Facebook admits it didn’t follow its own policies when it showed at least one advertiser how to reach emotionally insecure and vulnerable teens.
But, it says, Facebook does not offer tools to target advertising to users based on their emotional state.
According to a report by The Australian, the social network shared a 23-page presentation with a bank that showed Facebook’s ability to detect when users as young as 14 are feeling emotions such as defeat, stress, anxiety or simply being overwhelmed.
“Anticipatory emotions are more likely to be expressed early in the week, while reflective emotions increase on the weekend,” according to the leaked Facebook presentation. “Monday-Thursday is about building confidence; the weekend is for broadcasting achievements.”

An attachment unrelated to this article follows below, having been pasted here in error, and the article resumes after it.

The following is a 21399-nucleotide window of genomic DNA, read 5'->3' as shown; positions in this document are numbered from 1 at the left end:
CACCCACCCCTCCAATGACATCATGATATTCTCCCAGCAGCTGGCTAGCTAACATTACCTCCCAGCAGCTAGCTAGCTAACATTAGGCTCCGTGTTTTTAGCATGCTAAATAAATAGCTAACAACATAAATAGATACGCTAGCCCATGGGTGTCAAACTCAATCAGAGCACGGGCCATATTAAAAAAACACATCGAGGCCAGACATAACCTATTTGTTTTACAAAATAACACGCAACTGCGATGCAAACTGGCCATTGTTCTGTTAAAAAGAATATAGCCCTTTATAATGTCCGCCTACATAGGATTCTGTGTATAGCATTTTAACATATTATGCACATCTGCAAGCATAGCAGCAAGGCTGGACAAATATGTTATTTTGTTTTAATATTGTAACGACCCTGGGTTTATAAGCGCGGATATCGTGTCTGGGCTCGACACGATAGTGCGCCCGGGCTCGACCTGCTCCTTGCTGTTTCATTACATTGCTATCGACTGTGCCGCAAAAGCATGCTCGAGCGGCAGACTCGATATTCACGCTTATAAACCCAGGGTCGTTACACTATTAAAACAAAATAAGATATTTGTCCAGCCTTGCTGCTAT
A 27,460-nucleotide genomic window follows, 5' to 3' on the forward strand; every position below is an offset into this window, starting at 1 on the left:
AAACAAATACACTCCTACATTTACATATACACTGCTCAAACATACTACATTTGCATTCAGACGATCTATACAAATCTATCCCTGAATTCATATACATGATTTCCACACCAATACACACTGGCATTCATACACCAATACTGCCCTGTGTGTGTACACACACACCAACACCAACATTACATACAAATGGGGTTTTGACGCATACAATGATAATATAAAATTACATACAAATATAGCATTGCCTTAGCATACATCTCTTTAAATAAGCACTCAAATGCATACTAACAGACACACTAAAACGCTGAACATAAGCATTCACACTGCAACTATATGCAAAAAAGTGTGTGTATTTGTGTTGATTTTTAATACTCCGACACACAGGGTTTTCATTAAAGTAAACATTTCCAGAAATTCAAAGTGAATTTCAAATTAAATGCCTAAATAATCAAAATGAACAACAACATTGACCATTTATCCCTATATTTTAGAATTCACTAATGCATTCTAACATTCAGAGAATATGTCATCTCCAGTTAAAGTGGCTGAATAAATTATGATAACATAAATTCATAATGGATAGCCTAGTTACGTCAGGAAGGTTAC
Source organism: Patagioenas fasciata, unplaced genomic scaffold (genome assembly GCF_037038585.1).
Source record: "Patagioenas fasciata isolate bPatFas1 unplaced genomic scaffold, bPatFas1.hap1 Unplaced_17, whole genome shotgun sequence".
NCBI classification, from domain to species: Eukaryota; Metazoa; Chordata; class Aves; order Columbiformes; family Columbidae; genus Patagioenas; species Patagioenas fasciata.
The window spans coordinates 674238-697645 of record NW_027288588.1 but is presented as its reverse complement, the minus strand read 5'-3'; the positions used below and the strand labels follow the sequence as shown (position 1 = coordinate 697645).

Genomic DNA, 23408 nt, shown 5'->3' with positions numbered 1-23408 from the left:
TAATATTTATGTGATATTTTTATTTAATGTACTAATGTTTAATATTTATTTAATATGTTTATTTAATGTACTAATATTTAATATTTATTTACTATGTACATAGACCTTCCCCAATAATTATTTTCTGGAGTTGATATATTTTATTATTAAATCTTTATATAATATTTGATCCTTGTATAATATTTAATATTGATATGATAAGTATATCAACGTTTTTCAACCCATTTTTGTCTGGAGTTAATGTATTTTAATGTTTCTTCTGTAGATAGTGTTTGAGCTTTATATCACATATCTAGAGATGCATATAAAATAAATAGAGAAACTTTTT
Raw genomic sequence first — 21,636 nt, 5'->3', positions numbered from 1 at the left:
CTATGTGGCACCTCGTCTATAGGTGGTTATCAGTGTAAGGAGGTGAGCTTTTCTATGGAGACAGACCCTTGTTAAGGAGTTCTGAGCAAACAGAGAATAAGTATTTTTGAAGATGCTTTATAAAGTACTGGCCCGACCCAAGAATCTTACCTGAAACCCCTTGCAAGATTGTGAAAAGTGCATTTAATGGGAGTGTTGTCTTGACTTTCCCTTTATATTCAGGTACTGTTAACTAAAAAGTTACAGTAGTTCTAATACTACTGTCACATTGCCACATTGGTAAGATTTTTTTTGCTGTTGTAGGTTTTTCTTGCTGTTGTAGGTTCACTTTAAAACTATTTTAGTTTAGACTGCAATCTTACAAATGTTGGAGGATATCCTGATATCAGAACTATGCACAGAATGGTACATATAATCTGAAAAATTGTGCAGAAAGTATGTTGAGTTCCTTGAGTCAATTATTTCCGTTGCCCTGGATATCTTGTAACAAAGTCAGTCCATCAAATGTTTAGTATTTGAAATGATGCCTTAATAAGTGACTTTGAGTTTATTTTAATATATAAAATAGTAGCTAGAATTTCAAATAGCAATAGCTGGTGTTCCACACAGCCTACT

Facebook said sharing the research was an “oversight.” It also said the data was collected anonymously and was not used to target ads.
“Facebook has an established process to review the research we perform. This research did not follow that process, and we are reviewing the details to correct the oversight,” the company said in a blog post.
The leaked presentation is yet another reminder of the vast data collection and analysis operation that Facebook runs on its nearly 2 billion users, much of which can be used to target ads with precision. That capability got Facebook into hot water when it flouted housing discrimination laws by targeting an ad based on race.
Source: USA Today | Jessica Guynn